Looking for Sage Advice? Look No Further!
At SummerWinds Nursery, we have a wide variety of sage plants, from edible to ornamental.
Curious as to the difference between sage and salvia? To put it simply, all sages are salvia but not all salvias are sages. Salvia is a genus of plants that includes sages, mints, many species of shrubs, some perennials and annuals.
Sage plants range from perennial to annual. Some bloom, while others do not. Most sage plants are pretty hardy. Below are some of our favorites.
Garden Sage or Common Sage (Salvia officinalis)
Salvia officinalis is a culinary herb with leaves that can be used fresh or dried, in cooking or in teas. In some varieties, the blooms can also be used as garnishes. Beneficial insects are often attracted to those varieties that bloom. While these sages are perennials, we recommend that you consider replacing them every few years in order to retain the most robust flavor for your culinary needs.
These varieties generally grow up to 2-3 feet tall (with the exception of the dwarf variety), enjoy full sun and low water use.
Common or Garden Sage is Available in a Number of Varieties, Including:
- Berggarten Sage (Salvia officinalis 'Berggarten') - which means mountain sage. This variety rarely blooms and begins the season with new bright green leaves that mature to soft downy gray-green leaves, and a purplish cast when grown in full sun. The large oval leaves are a chef's favorite and provide excellent flavor. This plant performs best when it is trimmed often and not allowed to become too tall or woody.
- Garden Sage (Salvia officinalis) - This variety blooms pale green to pale purple egg-shaped blossoms for a few weeks in early spring. It's blooms can be sued as a garnish or in fresh bouquets.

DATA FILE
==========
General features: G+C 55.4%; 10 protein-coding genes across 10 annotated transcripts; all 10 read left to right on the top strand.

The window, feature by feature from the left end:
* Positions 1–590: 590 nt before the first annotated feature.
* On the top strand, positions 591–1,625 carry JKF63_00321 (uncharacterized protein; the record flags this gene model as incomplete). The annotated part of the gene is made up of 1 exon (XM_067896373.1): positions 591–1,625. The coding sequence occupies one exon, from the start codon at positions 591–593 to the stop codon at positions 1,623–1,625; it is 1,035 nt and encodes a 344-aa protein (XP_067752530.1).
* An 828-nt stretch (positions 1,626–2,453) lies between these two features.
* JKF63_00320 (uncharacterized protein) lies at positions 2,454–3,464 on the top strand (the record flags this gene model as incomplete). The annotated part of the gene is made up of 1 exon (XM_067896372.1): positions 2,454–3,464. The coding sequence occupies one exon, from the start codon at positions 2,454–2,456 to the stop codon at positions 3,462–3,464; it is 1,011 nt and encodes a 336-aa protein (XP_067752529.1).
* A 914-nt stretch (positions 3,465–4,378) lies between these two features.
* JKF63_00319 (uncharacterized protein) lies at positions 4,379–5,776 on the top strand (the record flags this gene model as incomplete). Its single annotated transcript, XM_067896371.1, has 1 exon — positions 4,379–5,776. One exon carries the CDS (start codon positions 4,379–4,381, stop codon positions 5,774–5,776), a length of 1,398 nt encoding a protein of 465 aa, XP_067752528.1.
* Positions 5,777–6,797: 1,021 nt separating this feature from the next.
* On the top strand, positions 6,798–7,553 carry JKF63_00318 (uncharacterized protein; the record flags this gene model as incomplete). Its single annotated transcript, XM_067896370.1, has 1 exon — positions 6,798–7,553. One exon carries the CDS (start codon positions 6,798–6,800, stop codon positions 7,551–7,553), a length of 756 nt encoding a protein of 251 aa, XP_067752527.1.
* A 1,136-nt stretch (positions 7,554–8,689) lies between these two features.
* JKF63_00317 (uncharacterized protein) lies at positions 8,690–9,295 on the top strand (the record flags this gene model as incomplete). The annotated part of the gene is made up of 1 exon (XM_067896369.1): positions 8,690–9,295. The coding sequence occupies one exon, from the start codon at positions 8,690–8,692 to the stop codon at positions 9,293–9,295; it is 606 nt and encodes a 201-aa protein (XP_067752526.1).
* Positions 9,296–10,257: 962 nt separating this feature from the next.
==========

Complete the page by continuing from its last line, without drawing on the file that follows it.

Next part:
- Dwarf Garden Sage (Salvia officinalis 'Minimum') - This is a petite version of regular Garden Sage (see the next listing) and boasts the same robust flavor in a smaller plant. Has purplish-blue flowers in early spring which can be used as a garnish or in sautéed dishes. Grows up to 1 foot tall.
- Golden Garden Sage (Salvia officinalis 'Icternia') - This variety boasts oval light green leaves with a darker-green leaf-shaped center. While it is very rare for this variety to bloom, when it does the blooms are blue.
- Purple Garden Sage (Salvia officinalis 'Purpurea') - This variety rarely reveals its blue blooms. Its green and purple leaves can be used in cooking or in teas.
- Tricolor Garden Sage (Salvia officinalis 'Tricolor') - The irregular variegation pattern found on its leaves are often used as a garnish on holiday poultry dishes. The leaves range in color from light pink and green to dark green and purple, often with at least three shades of color showing on the plant. This variety will occasionally bloom a purple flower spike. In order to bring out the most color in this variety, we recommend planting it someplace that gets afternoon sun; this will keep the leaves from getting sunburned. In addition, although this variety can grow with little water, we recommend providing it with extra water in the heat of summer for it to grow best.
Four Other Culinary Varieties Are:
- Grape Scented Sage (Salvia melissordora) - This sage variety can grow up to 8 feet tall in full sun and with low water use. Both the leaves and flowers are fragrant and can be used to make tea. The flowers can be used as a garnish and attracts hummingbirds.
- Greek Sage (Salvia fruticosa) - This variety can grow up to 4 feet tall (when it is in bloom) in full sun and with low water use. Strong camphor over-tones can be found within its unique flavor structure. This variety can ensure hot, dry climates with the assistance of its hairy leaves. Its blooms have peachy-apricot tones that bloom to white flowers with light lavender interiors. It is used to make Faskomilo tea.